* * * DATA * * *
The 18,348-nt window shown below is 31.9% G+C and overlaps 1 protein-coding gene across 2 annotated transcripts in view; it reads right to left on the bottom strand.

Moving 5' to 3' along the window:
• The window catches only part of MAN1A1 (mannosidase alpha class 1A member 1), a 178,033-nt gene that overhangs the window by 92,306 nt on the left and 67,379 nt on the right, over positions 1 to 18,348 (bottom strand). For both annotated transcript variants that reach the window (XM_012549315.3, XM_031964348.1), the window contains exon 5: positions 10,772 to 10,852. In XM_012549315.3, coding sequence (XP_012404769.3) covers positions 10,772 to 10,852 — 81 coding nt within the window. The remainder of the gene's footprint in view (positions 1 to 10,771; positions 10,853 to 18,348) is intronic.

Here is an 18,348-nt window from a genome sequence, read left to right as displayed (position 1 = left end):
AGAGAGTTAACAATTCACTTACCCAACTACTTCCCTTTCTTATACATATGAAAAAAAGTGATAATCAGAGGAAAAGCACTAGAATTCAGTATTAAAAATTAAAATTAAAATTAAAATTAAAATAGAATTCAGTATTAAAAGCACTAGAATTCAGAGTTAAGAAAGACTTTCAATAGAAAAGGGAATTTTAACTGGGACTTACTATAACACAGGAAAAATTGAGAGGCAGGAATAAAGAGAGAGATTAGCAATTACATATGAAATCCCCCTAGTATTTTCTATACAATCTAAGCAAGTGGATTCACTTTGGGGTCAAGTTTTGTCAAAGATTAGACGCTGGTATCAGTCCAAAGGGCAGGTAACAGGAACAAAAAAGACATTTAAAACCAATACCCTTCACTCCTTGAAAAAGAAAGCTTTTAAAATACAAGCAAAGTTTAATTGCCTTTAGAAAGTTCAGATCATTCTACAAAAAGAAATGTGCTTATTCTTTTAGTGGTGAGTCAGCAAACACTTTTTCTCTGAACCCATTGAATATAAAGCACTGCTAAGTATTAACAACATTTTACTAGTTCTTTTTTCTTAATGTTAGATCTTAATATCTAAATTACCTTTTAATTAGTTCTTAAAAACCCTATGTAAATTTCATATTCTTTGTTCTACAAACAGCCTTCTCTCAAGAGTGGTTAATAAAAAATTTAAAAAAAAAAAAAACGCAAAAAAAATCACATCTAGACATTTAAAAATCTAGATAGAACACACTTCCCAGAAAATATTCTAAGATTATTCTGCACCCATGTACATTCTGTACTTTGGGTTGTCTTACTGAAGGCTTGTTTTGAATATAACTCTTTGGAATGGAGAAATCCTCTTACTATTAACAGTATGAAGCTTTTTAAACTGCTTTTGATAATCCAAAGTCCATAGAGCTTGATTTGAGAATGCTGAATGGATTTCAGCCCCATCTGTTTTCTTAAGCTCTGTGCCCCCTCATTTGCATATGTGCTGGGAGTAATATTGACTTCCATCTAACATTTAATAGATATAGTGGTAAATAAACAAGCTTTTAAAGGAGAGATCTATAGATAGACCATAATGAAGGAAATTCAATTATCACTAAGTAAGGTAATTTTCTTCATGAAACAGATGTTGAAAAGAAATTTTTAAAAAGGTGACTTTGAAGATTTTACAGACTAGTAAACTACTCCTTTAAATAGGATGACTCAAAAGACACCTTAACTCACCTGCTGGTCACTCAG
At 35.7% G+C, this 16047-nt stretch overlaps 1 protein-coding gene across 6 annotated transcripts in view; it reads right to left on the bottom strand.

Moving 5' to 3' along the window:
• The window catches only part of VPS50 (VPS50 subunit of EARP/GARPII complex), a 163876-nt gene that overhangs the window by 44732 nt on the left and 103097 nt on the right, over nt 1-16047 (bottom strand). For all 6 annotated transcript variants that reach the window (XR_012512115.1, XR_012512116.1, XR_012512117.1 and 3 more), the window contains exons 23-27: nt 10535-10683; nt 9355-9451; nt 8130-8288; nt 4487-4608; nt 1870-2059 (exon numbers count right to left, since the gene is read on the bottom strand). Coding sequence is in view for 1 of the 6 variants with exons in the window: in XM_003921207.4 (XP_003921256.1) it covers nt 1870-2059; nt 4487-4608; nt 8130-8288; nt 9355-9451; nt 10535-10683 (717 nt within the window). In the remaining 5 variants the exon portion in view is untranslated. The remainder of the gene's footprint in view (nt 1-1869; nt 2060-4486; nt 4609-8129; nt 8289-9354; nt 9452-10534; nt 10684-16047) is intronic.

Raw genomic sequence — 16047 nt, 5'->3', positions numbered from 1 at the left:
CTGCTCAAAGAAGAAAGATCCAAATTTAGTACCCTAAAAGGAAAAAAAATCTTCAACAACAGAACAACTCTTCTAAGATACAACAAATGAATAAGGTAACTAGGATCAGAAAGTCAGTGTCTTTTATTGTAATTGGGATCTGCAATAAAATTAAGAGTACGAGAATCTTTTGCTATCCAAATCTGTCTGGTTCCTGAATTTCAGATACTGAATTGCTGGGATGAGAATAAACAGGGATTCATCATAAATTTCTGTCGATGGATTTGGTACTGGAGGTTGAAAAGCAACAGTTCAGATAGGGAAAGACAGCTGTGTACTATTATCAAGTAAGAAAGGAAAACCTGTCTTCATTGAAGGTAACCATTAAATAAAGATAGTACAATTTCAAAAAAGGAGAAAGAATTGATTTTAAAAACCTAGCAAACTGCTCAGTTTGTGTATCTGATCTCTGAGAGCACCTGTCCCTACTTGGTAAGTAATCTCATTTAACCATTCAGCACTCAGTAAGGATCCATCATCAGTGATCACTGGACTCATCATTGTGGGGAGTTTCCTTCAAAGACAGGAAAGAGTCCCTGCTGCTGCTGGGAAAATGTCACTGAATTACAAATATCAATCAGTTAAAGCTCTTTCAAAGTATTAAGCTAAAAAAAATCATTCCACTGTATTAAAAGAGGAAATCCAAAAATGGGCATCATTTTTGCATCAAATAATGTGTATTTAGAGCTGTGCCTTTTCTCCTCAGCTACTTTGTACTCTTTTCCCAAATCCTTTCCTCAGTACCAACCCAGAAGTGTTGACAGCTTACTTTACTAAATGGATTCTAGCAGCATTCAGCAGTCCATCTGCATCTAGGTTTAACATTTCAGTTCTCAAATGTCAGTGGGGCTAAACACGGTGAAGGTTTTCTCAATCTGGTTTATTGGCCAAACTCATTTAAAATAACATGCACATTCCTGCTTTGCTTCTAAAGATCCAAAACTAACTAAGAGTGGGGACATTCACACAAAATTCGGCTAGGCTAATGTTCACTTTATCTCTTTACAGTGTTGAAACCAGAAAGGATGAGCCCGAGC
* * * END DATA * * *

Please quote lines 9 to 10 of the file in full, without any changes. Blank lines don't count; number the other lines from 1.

Raw genomic sequence — 16047 nt, 5'->3', positions numbered from 1 at the left:
CTGCTCAAAGAAGAAAGATCCAAATTTAGTACCCTAAAAGGAAAAAAAATCTTCAACAACAGAACAACTCTTCTAAGATACAACAAATGAATAAGGTAACTAGGATCAGAAAGTCAGTGTCTTTTATTGTAATTGGGATCTGCAATAAAATTAAGAGTACGAGAATCTTTTGCTATCCAAATCTGTCTGGTTCCTGAATTTCAGATACTGAATTGCTGGGATGAGAATAAACAGGGATTCATCATAAATTTCTGTCGATGGATTTGGTACTGGAGGTTGAAAAGCAACAGTTCAGATAGGGAAAGACAGCTGTGTACTATTATCAAGTAAGAAAGGAAAACCTGTCTTCATTGAAGGTAACCATTAAATAAAGATAGTACAATTTCAAAAAAGGAGAAAGAATTGATTTTAAAAACCTAGCAAACTGCTCAGTTTGTGTATCTGATCTCTGAGAGCACCTGTCCCTACTTGGTAAGTAATCTCATTTAACCATTCAGCACTCAGTAAGGATCCATCATCAGTGATCACTGGACTCATCATTGTGGGGAGTTTCCTTCAAAGACAGGAAAGAGTCCCTGCTGCTGCTGGGAAAATGTCACTGAATTACAAATATCAATCAGTTAAAGCTCTTTCAAAGTATTAAGCTAAAAAAAATCATTCCACTGTATTAAAAGAGGAAATCCAAAAATGGGCATCATTTTTGCATCAAATAATGTGTATTTAGAGCTGTGCCTTTTCTCCTCAGCTACTTTGTACTCTTTTCCCAAATCCTTTCCTCAGTACCAACCCAGAAGTGTTGACAGCTTACTTTACTAAATGGATTCTAGCAGCATTCAGCAGTCCATCTGCATCTAGGTTTAACATTTCAGTTCTCAAATGTCAGTGGGGCTAAACACGGTGAAGGTTTTCTCAATCTGGTTTATTGGCCAAACTCATTTAAAATAACATGCACATTCCTGCTTTGCTTCTAAAGATCCAAAACTAACTAAGAGTGGGGACATTCACACAAAATTCGGCTAGGCTAATGTTCACTTTATCTCTTTACAGTGTTGAAACCAGAAAGGATGAGCCCGAGC